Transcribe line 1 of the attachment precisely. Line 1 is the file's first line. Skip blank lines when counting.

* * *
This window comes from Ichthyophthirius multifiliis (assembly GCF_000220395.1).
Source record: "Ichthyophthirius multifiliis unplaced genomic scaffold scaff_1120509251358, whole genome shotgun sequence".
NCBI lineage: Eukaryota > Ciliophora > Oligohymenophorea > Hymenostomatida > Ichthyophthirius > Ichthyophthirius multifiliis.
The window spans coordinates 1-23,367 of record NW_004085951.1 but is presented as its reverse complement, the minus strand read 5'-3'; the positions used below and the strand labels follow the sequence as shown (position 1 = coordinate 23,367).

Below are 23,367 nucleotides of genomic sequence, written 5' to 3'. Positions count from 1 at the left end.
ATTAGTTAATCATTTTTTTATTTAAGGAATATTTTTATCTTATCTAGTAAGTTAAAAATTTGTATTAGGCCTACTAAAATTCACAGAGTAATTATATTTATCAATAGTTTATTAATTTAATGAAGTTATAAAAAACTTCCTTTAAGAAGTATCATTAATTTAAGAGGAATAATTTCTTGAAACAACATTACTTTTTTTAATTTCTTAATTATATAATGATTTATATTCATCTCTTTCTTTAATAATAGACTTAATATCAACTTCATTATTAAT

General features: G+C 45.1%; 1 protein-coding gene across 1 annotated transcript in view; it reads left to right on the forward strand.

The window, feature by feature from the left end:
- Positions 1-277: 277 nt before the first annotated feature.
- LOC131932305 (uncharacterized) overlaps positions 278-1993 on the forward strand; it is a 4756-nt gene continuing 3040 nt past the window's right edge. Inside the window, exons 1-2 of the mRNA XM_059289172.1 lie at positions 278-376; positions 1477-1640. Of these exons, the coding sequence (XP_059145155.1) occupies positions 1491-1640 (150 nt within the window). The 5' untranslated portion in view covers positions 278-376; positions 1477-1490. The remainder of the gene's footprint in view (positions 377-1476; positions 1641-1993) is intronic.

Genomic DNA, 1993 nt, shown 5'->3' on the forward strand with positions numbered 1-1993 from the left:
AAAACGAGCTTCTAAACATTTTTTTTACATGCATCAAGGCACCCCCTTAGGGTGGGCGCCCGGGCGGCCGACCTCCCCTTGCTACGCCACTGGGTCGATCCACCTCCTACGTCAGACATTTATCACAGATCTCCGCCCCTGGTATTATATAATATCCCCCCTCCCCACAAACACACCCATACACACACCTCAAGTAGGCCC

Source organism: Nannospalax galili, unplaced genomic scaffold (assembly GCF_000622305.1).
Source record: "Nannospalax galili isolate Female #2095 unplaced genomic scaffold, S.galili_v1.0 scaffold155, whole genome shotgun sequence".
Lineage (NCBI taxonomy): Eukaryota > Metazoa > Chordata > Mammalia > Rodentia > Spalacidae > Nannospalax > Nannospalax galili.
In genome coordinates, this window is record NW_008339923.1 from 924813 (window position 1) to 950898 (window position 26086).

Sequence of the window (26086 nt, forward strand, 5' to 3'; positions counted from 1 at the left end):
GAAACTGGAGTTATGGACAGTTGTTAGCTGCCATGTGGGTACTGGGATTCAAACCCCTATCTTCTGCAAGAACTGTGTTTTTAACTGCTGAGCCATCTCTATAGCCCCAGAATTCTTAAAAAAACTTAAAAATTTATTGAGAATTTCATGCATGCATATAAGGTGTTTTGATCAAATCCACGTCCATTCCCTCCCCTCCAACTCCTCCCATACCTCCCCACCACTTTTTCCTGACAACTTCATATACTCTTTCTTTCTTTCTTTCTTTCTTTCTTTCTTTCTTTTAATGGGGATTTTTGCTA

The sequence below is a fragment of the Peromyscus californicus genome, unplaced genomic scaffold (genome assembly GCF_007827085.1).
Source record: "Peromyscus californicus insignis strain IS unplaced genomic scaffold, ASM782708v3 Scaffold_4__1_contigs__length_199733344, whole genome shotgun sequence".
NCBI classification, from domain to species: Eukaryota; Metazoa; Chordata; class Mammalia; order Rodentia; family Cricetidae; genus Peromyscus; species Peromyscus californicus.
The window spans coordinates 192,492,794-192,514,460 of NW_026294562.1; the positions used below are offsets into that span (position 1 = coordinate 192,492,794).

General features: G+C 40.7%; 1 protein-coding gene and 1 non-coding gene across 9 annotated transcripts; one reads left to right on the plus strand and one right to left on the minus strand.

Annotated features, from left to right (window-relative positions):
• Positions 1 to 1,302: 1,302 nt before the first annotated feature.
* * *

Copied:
This window comes from Ichthyophthirius multifiliis (assembly GCF_000220395.1).